The olive harvest has begun in Jordan.  We had a nice rain yesterday and the farmers are saying it was just what they needed.  Usually mid November marks the first days of picking olives but the recent rain and above average summer temperatures are causing an early harvest.

It was my day off today so I decided to get out of the city and take a short road trip to Pella, another ancient city of the Decapolis, which is between Ajloun and Um Qais.

On a map Pella is just north of the city of Ajloun and an impressive castle, Qala’at ar-Rabad, built by one of Saladin’s’ generals in 1184-88 AD.  I took the road towards the castle thinking I could drive directly past it and head towards Pella.  However, I quickly learned that the road dead-ends. Instead of turning around I decided to turn onto a little dirt road at the entrance to the castle.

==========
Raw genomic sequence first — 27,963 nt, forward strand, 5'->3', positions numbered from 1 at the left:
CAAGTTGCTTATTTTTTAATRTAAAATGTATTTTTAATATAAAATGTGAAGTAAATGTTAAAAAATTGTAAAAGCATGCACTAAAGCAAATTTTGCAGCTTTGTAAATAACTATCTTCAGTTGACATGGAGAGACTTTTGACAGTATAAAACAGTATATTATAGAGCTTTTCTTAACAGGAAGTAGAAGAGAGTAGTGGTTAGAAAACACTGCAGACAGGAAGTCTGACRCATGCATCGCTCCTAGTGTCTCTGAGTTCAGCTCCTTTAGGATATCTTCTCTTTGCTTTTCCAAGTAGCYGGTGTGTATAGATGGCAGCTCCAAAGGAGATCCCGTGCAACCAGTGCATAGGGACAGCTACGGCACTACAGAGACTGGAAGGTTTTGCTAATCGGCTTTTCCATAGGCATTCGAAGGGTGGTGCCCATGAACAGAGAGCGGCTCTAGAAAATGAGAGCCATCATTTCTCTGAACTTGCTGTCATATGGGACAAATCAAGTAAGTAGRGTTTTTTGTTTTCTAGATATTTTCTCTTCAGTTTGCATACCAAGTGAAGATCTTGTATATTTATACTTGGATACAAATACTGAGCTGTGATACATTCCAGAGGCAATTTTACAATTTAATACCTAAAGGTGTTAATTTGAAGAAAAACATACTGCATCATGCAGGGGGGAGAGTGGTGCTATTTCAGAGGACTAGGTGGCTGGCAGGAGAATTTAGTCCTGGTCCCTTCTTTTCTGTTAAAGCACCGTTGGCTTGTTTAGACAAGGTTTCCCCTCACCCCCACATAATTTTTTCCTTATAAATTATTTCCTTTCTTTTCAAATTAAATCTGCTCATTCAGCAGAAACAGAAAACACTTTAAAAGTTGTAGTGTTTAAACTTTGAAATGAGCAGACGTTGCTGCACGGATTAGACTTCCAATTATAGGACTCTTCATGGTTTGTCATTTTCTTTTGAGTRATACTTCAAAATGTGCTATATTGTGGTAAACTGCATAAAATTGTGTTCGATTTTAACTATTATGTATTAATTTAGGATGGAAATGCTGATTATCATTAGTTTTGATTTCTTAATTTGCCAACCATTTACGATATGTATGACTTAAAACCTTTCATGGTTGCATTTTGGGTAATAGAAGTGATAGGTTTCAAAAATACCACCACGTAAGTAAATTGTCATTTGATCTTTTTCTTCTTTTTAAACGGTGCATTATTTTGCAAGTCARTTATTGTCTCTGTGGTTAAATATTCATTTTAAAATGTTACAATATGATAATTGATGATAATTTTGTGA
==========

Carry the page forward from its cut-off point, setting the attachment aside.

The road lead down to the base of the mountain the castle was built on and wove back and forth through olive groves.  Throughout the drive, the castle remained perched above me in the distance.  I stopped to take some pictures and talk to some men harvesting the olives.  One man, who greeted me with the old authentic Bedouin greeting, showed me the ripeness of the olives by squeezing one.  The oil dripped as if it was directly out of a bottle.


I was amazed to see the size of some of the trees.  The large olive trees in Jordan are called “Roman” olive trees, many easily dating back to Roman times and in this case at least dating back to the creation of this Islamic military castle.  As you can see in the picture below, some of the trunks are the size of oak trees in America.  It is hard to believe the trees have persevered through a thousand years of weather, disease and people.



I loved the idea that I was experiencing a part of the castle’s history that many tourist have never experienced.  The trip also made me look forward to next year’s harvest and planning a farm visit to work along side friends in the olive groves.

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